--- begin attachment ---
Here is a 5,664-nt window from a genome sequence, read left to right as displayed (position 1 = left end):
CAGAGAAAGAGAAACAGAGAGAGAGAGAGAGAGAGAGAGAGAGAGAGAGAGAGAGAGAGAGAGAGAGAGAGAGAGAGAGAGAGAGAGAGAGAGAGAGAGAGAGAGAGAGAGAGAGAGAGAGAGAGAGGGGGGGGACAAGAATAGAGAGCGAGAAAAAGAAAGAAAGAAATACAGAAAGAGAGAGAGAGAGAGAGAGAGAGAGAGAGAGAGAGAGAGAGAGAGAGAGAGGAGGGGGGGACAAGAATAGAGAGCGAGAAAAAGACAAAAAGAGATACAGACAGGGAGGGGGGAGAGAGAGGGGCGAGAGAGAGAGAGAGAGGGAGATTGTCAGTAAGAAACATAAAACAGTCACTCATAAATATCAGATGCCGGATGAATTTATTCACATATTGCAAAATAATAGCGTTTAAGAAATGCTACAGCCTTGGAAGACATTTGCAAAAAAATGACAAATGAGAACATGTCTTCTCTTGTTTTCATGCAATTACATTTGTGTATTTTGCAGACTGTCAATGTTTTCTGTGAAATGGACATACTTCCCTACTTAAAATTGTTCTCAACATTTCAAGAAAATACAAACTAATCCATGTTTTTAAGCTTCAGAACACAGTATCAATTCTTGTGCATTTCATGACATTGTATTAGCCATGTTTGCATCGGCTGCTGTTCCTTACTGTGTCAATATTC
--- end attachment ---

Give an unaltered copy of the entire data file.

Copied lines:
Here is a 5,664-nt window from a genome sequence, read left to right as displayed (position 1 = left end):
CAGAGAAAGAGAAACAGAGAGAGAGAGAGAGAGAGAGAGAGAGAGAGAGAGAGAGAGAGAGAGAGAGAGAGAGAGAGAGAGAGAGAGAGAGAGAGAGAGAGAGAGAGAGAGAGAGAGAGAGAGAGAGGGGGGGGACAAGAATAGAGAGCGAGAAAAAGAAAGAAAGAAATACAGAAAGAGAGAGAGAGAGAGAGAGAGAGAGAGAGAGAGAGAGAGAGAGAGAGAGAGGAGGGGGGGACAAGAATAGAGAGCGAGAAAAAGACAAAAAGAGATACAGACAGGGAGGGGGGAGAGAGAGGGGCGAGAGAGAGAGAGAGAGGGAGATTGTCAGTAAGAAACATAAAACAGTCACTCATAAATATCAGATGCCGGATGAATTTATTCACATATTGCAAAATAATAGCGTTTAAGAAATGCTACAGCCTTGGAAGACATTTGCAAAAAAATGACAAATGAGAACATGTCTTCTCTTGTTTTCATGCAATTACATTTGTGTATTTTGCAGACTGTCAATGTTTTCTGTGAAATGGACATACTTCCCTACTTAAAATTGTTCTCAACATTTCAAGAAAATACAAACTAATCCATGTTTTTAAGCTTCAGAACACAGTATCAATTCTTGTGCATTTCATGACATTGTATTAGCCATGTTTGCATCGGCTGCTGTTCCTTACTGTGTCAATATTC